PR Firms, Front Groups, Misleading Studies All Being Deployed
LOS ANGELES — As I wrote in my book, Deadly Spin, the health insurance industry and other special interest groups use a tried-and-true set of tactics to push back against threats to their profitability. I referred to those tactics collectively as “The Playbook on How to Influence Lawmakers and Regulators Through the Manipulation of Public Opinion.”
Seeing what is playing out in California this year, I should have included voters, along with lawmakers and regulators, as among those subject to influence.
Health care reform advocates in California, led by Consumer Watchdog, are supporting a November ballot initiative to give the state insurance department authority to reject proposed rate increases that are deemed to be excessive.
According to the Kaiser Family Foundation, about 35 states have given their insurance departments the legal power of prior approval — or disapproval — of proposed health insurance rate changes.
California is not among them, and advocates believe the state’s residents are paying more for their health insurance coverage than necessary. While the Golden State did establish a rate review process in 2011 requiring public disclosure of proposed rate hikes — which the California Public Interest Research Group says has saved residents almost $350 million — lawmakers would not go further and grant the insurance commissioner authority to say “no” to rate hikes. As a result, says CalPIRG, about a million Californians paid higher premiums due to rate hikes state state officials deemed “unreasonable” but couldn’t do anything about.
So you can be certain that California residents are making significant contributions to the big national health insurers’ profitability. And the insurers are spending millions of dollars — and making good use of the The Playbook — to persuade voters that allowing the insurance commissioner to reject unreasonable rate increases would not be in their best interests.
The Los Angeles Times reported last week that health insurers — led by WellPoint, which owns and operates the state’s eight-million member Anthem Blue Cross company — have so far contributed $25.4 million to an industry campaign aimed at defeating the rate regulation initiative. WellPoint contributed $12.8 million itself, and has been joined by other insurers, including UnitedHealthcare, Kaiser Permanente, Blue Shield, and Health Net.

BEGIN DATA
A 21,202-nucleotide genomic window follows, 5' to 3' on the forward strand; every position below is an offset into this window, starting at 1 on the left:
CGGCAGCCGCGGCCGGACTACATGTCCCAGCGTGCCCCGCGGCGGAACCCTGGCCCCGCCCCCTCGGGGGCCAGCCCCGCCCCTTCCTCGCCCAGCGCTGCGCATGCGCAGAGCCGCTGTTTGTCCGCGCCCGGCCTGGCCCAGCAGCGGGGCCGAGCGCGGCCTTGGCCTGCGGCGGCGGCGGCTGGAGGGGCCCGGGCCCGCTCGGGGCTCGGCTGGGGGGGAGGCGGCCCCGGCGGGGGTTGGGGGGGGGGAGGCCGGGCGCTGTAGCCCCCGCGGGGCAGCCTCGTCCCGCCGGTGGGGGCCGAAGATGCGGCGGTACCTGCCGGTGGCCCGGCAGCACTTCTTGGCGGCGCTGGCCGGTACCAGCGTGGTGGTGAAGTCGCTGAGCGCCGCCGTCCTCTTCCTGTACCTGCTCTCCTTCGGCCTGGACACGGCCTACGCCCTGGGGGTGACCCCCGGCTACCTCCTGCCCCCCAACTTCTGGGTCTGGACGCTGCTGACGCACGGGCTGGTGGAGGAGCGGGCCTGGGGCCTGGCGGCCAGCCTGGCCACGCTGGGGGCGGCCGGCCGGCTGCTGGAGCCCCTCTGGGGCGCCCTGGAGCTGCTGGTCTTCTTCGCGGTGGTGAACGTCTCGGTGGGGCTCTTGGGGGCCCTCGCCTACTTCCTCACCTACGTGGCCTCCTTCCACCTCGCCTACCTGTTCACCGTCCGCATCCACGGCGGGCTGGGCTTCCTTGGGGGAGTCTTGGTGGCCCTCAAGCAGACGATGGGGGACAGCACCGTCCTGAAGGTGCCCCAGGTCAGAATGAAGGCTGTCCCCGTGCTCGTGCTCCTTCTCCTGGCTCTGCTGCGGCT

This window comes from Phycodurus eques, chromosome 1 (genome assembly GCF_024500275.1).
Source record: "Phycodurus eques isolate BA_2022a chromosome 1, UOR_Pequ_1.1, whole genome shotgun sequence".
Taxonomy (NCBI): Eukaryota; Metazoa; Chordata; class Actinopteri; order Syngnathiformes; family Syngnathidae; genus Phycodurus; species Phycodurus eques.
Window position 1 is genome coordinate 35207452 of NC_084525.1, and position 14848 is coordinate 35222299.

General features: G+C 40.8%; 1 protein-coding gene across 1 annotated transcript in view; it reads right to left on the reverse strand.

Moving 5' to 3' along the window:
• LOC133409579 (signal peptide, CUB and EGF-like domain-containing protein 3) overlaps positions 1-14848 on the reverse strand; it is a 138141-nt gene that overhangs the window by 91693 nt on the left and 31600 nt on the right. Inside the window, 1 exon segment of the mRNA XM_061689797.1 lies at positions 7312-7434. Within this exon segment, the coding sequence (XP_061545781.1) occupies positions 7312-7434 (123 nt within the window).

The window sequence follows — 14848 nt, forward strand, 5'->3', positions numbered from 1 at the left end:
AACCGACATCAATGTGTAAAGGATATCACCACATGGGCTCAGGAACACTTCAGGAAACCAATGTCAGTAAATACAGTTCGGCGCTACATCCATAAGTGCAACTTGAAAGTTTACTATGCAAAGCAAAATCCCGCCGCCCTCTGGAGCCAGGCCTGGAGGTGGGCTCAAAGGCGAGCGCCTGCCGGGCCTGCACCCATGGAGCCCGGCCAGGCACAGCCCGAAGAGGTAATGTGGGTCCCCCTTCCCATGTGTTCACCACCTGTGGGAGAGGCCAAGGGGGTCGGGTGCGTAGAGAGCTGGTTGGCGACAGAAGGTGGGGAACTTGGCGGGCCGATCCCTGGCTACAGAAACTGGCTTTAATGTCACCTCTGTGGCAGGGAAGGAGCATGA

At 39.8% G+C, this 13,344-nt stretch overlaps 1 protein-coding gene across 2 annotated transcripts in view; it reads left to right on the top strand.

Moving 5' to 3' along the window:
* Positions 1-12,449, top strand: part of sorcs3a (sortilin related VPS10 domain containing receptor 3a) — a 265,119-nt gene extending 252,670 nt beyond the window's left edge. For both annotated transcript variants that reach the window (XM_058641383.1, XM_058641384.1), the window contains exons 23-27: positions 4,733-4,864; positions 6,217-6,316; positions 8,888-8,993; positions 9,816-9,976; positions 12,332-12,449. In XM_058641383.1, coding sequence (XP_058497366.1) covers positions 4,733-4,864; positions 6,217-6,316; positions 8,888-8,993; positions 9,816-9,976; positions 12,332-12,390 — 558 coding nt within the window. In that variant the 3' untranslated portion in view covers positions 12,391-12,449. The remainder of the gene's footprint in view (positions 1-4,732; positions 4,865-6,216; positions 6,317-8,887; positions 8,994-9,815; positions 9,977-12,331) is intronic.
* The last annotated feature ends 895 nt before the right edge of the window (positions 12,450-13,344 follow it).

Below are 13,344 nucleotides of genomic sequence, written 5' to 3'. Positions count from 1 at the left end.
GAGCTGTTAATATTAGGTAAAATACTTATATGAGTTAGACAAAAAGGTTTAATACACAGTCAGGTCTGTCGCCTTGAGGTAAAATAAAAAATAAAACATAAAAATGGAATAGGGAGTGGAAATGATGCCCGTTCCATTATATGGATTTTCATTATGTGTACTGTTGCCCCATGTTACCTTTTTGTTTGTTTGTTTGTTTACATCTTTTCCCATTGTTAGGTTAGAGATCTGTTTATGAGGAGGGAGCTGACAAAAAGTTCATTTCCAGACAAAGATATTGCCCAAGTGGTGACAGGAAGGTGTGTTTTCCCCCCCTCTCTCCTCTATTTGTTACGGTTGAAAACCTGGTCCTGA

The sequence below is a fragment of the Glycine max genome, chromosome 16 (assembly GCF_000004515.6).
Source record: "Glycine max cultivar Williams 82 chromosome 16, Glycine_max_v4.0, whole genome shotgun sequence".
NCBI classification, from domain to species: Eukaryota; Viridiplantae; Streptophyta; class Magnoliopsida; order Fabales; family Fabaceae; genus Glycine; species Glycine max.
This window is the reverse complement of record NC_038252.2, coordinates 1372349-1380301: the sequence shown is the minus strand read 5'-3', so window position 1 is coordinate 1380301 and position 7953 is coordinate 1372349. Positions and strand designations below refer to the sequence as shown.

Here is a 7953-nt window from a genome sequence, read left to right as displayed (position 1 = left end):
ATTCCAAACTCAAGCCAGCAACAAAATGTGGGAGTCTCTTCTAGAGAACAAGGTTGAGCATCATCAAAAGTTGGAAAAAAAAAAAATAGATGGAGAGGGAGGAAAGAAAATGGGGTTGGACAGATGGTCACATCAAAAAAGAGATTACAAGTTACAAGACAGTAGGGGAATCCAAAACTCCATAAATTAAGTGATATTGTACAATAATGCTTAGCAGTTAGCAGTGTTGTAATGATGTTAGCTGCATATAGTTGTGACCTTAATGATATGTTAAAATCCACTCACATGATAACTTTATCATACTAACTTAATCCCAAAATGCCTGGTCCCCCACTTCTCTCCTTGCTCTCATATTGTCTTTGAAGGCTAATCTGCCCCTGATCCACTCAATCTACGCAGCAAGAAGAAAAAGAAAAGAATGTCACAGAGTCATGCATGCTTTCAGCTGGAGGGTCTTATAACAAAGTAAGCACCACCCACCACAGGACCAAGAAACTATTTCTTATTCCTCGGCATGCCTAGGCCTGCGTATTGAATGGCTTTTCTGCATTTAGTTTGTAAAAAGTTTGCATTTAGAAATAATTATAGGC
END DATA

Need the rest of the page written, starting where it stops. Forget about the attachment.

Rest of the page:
Published reports show that they have been spending that money almost exactly as prescribed by The Playbook. Here are the highlights:
The health insurers have hired at least two firms to craft and disseminate their messaging. Reporters have noted in stories that when they’ve called the health insurers to ask about their campaign, they’ve been referred to Robin Swanson, who served as communications director for California State Assembly Speaker John Perez before hanging out her Swanson Communications shingle.
They also apparently have retained Sacramento-based Redwood Pacific Public Affairs, whose clients include WellPoint. The firm is headed by Rick Claussen, who is also a partner in the Washington-based firm of Goddard Claussen Public Affairs. I know their work from my early years in the insurance industry. It was Goddard Claussen that developed the “Harry and Louise” commercials for health insurers, which are largely credited with turning public opinion against the Clinton health care reform proposal in 1994.
Health insurers named their front group to fight the ballot initiative “Californians Against Higher Health Care Costs.” And sure enough, it’s operated out of the office of one of its PR firms. On its website, Californians Against Higher Health Care Costs provides its address at 1215 K Street, Suite 2260, in Sacramento, which just happens to be Redwood Pacific’s address.
Californians Against Higher Health Costs, despite being funded largely by insurers, claims to be “a coalition of doctors, hospitals, health insurers, and California employers.”
Last week Californians Against Higher Health Care Costs released a study it paid $50,000 to produce that contends the proposed ballot initiative “would disrupt the most comprehensive health reform undertaken since the enactment of Medicare and Medicaid, almost a half-century ago.” In other words, it might “undercut” Obamacare.
In response, California Insurance Commissioner Dave Jones told the Los Angeles Times that the report, written by a former insurance company executive who later served as the director of the Massachusetts health insurance exchange during the Romney administration, was flawed and intentionally misleading.
“This consultant’s report has been bought by health insurers who are dead set against any public scrutiny that could rein in excessive rate increases,” he said.
I’ll be keeping an eye on the campaign for and against giving Jones more authority in the weeks and months ahead. Stay tuned.